The problem is that you need to be legal to work where you land. You can't just go to Europe and teach English legally. There are visas and etc. and you need to research how to qualify for those, which you may not as you don't have the skills they want for people getting these visas. But look into it....
Best answer: The problem is that you need to be legal to work where you land. You can't just go to Europe and teach English legally. There are visas and etc. and you need to research how to qualify for those, which you may not as you don't have the skills they want for people getting these visas. But look into it.
Something entirely realistic is to do an organized "teach English abroad" program. Most jobs teaching English are in China and other Asian countries right now, not in Europe, but you can look into such programs. Usually, they pay you a small salary, they pay your travel there and back, and they pay your housing. The pay isn't great, the housing isn't always amazing, and some companies that do this are more reputable than others, so do your research.
As others said, these jobs tend to be contract-based, so you only do this for a year or two. But still, you get out of the US, get to do something other than what you're doing for a while.
Your student loans won't go away. If you don't pay them, they'll balloon. I've seen loans go from $120k to $300k+ due to default, so do not go that route. If you really want to skip out on these, you'd need to plan not to move back to the US, and you'd need to go to a country where the financial system isn't tied into that of the US, such as Australia. To do that, you'd need to qualify to enter, and get a work visa there, which isn't easy; but you can do some research.
You're 30 now, and make so-so money. The fact that you don't make a lot is kind of in your favor, because it means you have some flexibility. By that I mean you can apply for better, more upwardly mobile jobs that also pay so-so, and there are a lot of those. With your bachelors degree and admin experience, you might be able to get an entry level job in university admissions. These pay about where you are, or less, depending on the college, but you'd be able to move up from there. To do that, you might start volunteering in admissions for your former uni, doing college fairs and etc., just to get a bit of related experience. Then start applying.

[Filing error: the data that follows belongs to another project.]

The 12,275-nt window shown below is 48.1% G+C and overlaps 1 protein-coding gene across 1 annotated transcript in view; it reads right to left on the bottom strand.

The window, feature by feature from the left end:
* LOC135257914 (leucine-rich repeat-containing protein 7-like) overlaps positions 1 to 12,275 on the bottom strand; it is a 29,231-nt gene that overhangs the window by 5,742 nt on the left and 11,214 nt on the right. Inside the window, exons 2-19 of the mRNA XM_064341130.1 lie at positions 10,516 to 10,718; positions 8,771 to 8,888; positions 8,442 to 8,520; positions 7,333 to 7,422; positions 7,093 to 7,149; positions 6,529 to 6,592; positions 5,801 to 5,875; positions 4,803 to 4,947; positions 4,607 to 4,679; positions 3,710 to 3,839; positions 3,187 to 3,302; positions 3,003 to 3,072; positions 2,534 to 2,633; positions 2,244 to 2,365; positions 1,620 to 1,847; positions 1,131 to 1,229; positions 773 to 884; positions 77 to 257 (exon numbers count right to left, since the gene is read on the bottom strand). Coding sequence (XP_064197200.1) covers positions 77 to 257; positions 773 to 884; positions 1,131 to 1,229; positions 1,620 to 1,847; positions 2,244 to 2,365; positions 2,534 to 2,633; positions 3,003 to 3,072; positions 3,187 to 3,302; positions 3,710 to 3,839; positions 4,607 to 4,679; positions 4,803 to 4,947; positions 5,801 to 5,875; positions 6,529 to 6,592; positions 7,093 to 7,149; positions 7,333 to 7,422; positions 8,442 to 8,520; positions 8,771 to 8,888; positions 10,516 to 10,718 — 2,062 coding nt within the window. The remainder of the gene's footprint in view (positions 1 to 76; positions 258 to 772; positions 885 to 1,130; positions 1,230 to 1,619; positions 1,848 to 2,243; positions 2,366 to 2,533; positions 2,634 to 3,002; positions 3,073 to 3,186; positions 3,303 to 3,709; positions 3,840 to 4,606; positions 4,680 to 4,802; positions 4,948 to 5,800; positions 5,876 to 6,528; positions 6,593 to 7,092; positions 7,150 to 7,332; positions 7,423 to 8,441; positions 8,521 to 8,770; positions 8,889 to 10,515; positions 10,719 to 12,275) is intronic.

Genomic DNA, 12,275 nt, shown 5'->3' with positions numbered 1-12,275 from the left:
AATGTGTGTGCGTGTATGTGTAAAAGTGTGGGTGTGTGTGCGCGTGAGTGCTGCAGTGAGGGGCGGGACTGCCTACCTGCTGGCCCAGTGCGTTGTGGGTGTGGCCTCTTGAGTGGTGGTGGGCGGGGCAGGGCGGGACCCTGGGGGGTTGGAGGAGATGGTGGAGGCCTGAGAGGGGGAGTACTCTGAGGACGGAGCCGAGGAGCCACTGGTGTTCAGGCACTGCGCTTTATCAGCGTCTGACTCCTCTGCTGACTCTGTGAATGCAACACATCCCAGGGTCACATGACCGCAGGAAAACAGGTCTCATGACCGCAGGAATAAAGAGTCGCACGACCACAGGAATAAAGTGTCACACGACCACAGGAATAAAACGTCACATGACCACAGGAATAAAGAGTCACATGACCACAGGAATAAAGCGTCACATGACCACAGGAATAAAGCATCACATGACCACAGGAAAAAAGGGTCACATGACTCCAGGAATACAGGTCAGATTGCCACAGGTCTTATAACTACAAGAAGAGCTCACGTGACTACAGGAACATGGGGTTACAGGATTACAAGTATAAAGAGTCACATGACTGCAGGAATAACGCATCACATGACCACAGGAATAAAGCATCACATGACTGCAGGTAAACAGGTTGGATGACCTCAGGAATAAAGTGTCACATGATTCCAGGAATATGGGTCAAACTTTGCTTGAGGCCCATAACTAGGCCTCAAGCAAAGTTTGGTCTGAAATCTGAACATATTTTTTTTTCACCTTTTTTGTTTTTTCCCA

You could also look at other jobs you can get promoted out of. For example, admin assistant for an HR department, or marketing department, where you work or elsewhere. You'd learn the business, then work to get promoted into, for example, a staffing role in HR.
I'm not thrilled about the idea of you taking on additional debt right now, but have you ever thought of being an English teacher in the K-12 system? Or doing something related that's in more demand like bilingual or special ed? If so, there are masters programs out there for people making a career transition into teaching. You'd probably make about what you do now when you start working, and you might have to take on more debt to get into these programs, but the benefits are probably better than what you get now, and because most public school jobs are union, you advance in salary over time, and eventually can make decent money if you're in the right region of the US. And if you're willing to work in specific underserved areas of your state, you might qualify for student loan forgiveness programs after teaching about five years, which could help you.
If you haven't already done so, talk directly to your lenders to see if you can have your monthly payments lowered. Know that doing this causes what you owe to go up, due to fees and etc., so don't do this unless you must. But do it if the alternative is not paying.
In terms of current living situation, I'd suggest you do an apartment share/roommate thing for now, until you figure out your path. Don't rent an apartment on your own - you can't afford it yet.
4 weeks ago